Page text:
The post-upper secondary school, which helps students get the necessary grades to go to university (like a crammer in the UK), wants its staff to act as role models for the students, who are also not allowed soft drinks.

Fewer teen mums
Only 409 teenagers aged 15-19 became mothers in 2018, according to Danmarks Statistisk – less than a tenth of the 4,708 who gave birth in 1973 when registration began. Furthermore, the percentage of 19-year-old mothers, and mothers aged 15-17, has climbed from 48 to 59 and fallen from 23 to 11, respectively.

Frederiksberg fulfilled
Frederiksberg Municipality has the most satisfied citizens in Denmark, according to the European satisfaction surveyor EPSI Rating. It topped the rating with 75.8 percent, ahead of Rødovre (74.1), Syddjurs (73.1), Thisted (72.5) and Frederikshavn (71.8). The national average was 63.5.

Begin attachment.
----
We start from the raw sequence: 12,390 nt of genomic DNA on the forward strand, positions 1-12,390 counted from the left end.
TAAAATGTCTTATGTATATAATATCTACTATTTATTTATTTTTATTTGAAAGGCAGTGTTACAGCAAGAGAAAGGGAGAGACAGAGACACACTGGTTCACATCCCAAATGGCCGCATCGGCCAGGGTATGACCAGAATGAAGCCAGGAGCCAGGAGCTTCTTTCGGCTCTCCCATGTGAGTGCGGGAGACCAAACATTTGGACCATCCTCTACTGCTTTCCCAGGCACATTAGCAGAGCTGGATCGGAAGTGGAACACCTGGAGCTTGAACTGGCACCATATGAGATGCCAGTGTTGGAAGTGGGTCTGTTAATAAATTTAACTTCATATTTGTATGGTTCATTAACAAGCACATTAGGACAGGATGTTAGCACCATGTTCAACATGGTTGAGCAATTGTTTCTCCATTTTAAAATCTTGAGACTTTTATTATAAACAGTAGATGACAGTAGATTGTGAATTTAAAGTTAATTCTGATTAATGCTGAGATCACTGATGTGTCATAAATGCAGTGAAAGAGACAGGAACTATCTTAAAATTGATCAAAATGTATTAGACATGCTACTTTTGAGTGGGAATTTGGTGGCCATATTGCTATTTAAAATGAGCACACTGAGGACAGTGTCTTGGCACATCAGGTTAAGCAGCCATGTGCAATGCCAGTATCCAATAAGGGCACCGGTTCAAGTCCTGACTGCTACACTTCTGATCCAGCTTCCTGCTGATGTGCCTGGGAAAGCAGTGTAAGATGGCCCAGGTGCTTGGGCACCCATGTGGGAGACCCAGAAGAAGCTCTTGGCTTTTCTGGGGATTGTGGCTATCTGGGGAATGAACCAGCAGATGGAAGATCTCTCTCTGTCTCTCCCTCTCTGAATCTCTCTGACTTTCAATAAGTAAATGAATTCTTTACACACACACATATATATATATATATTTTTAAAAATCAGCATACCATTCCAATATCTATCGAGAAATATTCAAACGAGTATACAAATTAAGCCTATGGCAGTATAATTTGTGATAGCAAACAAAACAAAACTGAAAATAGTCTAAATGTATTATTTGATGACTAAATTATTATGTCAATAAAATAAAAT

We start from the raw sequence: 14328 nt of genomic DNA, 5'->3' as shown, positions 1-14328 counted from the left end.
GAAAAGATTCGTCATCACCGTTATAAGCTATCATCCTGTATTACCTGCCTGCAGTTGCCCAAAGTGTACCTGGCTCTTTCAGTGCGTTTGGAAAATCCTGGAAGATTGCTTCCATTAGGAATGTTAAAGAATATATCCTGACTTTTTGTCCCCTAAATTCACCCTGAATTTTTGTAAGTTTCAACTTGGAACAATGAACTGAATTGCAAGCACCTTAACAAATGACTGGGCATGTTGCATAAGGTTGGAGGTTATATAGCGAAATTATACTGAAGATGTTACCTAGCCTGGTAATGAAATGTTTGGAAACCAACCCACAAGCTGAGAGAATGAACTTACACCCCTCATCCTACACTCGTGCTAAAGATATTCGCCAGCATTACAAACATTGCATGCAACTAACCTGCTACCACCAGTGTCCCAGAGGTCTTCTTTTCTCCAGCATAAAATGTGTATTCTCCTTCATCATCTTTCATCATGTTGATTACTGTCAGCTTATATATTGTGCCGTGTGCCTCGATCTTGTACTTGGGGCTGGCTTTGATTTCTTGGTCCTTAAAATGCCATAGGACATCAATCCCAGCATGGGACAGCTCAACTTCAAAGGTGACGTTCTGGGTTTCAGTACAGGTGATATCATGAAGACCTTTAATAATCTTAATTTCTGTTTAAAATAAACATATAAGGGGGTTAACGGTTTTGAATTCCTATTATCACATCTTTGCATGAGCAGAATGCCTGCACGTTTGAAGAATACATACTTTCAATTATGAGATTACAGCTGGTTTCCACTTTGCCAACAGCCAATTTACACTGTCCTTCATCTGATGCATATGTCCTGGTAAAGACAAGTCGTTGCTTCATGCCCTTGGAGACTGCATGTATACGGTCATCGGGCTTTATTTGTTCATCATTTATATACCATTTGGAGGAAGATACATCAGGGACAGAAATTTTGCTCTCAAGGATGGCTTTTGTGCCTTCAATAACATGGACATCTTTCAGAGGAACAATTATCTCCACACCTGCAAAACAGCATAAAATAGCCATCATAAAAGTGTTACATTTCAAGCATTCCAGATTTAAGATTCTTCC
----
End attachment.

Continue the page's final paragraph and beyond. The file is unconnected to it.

Muslim marriage failings
No judicial body in Denmark has the right to dissolve a Muslim marriage if the husband does not want it, according to a new report by the National Center for Welfare Research and Analysis that reveals that many women in such a position are subjected to violence by their husbands and family.

Gays can donate blood
From March, gay and bisexual men will be able to donate blood, providing they haven’t had sex with another man during the previous four months. Homosexual men were banned from donating in 1988 due to fears they would spread the HIV virus.

Steak sarnie supreme
Rasses Skovpølser in Skanderborg has retained first place in the ‘Denmark’s Best Steak Sandwich’ rankings compiled by De Brune Riddere. It picked up several prizes, including one for the best sweatiest onions.